For those of us who were fans of Will Smith back in the days of DJ Jazzy Jeff & The Fresh Prince, and The Fresh Brince of Bel Air, the megastar is, and always has been, all smiles all the time— with a side of goof and a dash of old-school rap, but again, on the jolly side.
So while it’s hard enough to fully process Will Smith in the more serious roles he’s played in recent years, it’s even more challenging to imagine him with a real-life family dynamic that’s much of a struggle.
Think you know Will Smith’s family?
In case you only know his famous youngest kids, Will Smith actually has three children.
His first wife, Sheree Zampino, gave birth to their eldest, back in ’92, making Willard Carroll “Trey” Smith III, 27 years old today.
With his current (and fellow movie star) wife, Jada Pinkett Smith, Will Smith fathered Jaden Smith, now 21, and Willow Smith, 18.
While much is known about Will and Jada’s shared parenting style thanks to their social media presence, less is known about what Will went through in learning to be a good dad to Trey.
Willow and Jaden’s unorthodox upbringing
Will has been vocal over the years about his and Jada’s approach to parenting Jaden and Willow.
They do not punish their children, having decided that children should be accorded responsibility for their lives from a young age. They encourage creative expression, full-disclosure style honesty, and don’t resort to the usual gendered double standards when it comes to their daughter’s freedom.
Nor do they give any of their children fashion advice, which the media has had a field day with, as Will’s two youngest do indeed express themselves freely and creatively.
One thing’s for sure, Will’s parenting philosophies have brought some very creative youth into the world. While Jaden is a rapper, singer, songwriter, and actor, Willow is a singer, songwriter, record producer, actress and dancer.
And Trey, who appeared in the music video for Will Smith’s 1998 single “Just The Two of Us”, has since followed in his father’s footsteps by pursuing a career in the music industry as well.
What Will learned from Trey
Since the media have often focused on the lives and styles and enterprises of Will Smith’s younger children Jaden and Willow, fans and followers of the star have expressed their respect and approval for his willingness to publicly open up about his relationship with his eldest, Trey (Willard Junior!)—his truest namesake.
Will has admitted that the pair haven’t always shared such a smooth relationship—in fact, it’s been kind of rocky.
The loving reunion after the struggle
Will has never been one to shy away from public displays of emotion. He shares his ups and downs with the world as he feels them.
Last year he demonstrated this with real integrity when he posted a tribute to his eldest son Trey in an Instagram post, writing: “It has not always been like this between Trey & I. We STRUGGLED FOR YEARS after my Divorce from his Mother. He felt betrayed & abandoned. It is a Wild Blessing to recover & restore a Loving Relationship with My Beautiful Son!”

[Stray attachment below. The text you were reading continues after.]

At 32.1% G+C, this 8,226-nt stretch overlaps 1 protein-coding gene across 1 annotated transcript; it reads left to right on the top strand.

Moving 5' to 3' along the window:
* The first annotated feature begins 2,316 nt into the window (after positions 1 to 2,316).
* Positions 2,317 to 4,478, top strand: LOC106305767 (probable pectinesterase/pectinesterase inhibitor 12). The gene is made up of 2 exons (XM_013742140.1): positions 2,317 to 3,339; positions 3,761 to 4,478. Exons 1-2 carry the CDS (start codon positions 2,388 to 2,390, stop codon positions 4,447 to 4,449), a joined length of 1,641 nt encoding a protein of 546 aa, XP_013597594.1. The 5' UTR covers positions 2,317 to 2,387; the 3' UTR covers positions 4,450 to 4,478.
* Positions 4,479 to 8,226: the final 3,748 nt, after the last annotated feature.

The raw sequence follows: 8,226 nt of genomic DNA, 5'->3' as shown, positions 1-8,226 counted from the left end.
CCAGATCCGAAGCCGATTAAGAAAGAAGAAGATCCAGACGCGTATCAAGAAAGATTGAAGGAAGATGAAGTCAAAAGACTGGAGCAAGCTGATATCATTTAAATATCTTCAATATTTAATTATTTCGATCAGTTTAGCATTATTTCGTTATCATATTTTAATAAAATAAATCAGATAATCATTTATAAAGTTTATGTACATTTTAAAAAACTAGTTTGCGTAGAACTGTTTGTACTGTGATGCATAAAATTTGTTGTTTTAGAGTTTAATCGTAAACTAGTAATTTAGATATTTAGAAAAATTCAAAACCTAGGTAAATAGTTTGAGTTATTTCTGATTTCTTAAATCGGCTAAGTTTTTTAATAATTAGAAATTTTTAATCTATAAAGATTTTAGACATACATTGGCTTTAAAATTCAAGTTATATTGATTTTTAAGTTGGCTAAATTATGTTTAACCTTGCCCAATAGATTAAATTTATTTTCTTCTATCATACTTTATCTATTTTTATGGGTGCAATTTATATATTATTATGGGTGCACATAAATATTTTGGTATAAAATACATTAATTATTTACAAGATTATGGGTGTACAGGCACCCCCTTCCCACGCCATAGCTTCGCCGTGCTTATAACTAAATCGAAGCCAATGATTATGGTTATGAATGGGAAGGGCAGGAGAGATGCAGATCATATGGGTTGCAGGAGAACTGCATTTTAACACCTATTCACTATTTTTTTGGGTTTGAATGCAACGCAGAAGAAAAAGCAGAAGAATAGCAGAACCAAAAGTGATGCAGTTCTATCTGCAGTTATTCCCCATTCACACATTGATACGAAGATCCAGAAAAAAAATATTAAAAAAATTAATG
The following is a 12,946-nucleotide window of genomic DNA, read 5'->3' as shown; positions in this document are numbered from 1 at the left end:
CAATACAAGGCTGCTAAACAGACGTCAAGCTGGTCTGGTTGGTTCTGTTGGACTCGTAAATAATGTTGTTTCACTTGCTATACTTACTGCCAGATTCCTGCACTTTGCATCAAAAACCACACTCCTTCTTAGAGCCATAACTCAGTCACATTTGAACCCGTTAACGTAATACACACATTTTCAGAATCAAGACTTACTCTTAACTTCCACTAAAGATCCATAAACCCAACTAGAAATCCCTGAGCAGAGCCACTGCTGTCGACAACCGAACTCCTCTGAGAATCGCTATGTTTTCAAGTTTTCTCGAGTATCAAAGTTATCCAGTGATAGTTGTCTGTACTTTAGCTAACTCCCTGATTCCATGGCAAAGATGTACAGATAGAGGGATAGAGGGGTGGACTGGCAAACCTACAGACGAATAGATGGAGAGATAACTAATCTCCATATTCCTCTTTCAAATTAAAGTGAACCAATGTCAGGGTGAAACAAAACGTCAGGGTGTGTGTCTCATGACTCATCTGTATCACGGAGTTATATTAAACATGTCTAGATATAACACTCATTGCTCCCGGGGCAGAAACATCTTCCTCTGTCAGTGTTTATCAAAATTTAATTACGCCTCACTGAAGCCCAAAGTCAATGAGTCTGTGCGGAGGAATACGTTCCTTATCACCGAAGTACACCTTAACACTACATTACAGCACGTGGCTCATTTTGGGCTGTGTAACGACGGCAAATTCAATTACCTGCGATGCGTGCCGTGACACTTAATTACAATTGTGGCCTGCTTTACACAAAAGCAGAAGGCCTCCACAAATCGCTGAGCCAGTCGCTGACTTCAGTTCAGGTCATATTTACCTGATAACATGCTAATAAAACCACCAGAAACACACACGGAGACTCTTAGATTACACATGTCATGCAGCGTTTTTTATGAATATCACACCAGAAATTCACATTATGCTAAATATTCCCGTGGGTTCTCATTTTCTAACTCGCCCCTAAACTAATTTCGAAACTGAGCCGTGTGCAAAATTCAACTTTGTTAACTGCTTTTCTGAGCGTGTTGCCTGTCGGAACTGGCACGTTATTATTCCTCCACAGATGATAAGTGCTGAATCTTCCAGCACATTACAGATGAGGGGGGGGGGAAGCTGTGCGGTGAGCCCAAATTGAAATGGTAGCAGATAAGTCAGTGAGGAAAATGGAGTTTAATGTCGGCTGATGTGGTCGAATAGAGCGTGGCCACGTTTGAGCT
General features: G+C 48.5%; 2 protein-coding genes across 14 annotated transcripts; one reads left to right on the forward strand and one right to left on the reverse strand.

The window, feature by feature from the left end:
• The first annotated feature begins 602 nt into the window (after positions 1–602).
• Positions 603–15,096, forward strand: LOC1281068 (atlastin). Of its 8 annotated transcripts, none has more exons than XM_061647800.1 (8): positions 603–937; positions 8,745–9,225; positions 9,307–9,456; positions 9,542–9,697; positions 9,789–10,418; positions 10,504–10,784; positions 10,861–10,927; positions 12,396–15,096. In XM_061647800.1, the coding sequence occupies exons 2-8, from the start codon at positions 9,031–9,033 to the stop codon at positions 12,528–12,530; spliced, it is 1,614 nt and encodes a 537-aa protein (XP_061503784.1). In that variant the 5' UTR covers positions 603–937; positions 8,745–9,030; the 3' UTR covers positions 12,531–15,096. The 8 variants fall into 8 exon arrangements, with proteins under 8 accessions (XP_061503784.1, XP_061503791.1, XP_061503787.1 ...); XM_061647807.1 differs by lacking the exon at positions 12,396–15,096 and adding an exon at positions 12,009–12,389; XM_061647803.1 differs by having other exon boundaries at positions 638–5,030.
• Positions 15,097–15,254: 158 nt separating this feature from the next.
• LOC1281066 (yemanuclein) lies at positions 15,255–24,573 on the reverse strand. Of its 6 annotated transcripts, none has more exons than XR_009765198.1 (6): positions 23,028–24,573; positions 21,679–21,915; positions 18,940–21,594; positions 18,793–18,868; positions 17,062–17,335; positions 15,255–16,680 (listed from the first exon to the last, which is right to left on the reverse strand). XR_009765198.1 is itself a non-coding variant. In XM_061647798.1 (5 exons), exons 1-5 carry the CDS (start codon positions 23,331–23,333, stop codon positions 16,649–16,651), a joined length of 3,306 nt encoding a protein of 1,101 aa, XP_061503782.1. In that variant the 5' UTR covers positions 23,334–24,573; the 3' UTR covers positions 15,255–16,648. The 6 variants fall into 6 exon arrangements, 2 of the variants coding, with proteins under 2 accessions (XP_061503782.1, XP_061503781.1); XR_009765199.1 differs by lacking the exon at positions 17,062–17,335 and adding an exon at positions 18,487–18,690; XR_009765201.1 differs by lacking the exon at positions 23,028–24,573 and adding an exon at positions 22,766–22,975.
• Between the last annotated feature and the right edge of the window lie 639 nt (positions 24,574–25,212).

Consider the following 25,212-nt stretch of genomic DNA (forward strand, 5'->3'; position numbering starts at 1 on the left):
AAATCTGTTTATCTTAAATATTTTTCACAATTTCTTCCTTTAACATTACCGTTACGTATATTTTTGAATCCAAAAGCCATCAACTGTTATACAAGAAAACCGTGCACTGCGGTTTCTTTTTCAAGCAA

In the post, Smith included a video explaining that he and Trey had been spending quality solo time together in Abu Dhabi, when Trey confided:
You know what dad? I just realized you’re not just my dad. I’m pretty sure you’re my best friend.
Trey shared his own feelings for Will on his dad’s birthday, saying: “To the keeper and distributor of the best (life) and worst (women) advice I’ve ever been given… I want to wish you a very happy birthday.”
If the endless positive reactions to his post have anything to teach us, I’d hazard a guess that being willing to show vulnerability as a parent can go a long way toward your children knowing and loving you, not just as a parent, but as a person too.
Thought of the day: when you give your children the kind of unheard of respect and freedom that Will gives his—it has a sort of equalizing effect, in the sense that, where everyone is treated as an adult, everyone is equal.
With that sort of dynamic, vulnerability is part of the territory. We are far less likely to hide emotions from an equal.
The power of vulnerable parents
Being vulnerable with your family in general, and your children in particular, is one of the best ways to grow your bond and show how much you love and trust someone.
I can’t help but recall the old Richard Back-derived adage: “If you love someone, set them free. If they come back they’re yours; if they don’t they never were.”
This applies just as much to family as it does to romantic love. Setting your kid “free” can mean a lot of things, from admitting your own wrongdoing, to apologizing for a prolonged absence, to letting them pursue their own path in life—even if it’s not one you would have chosen for them.
Will Smith’s words and actions let the world know he’s just as much human as he is parent, and his relationships with his children seem to reflect the positive side of that.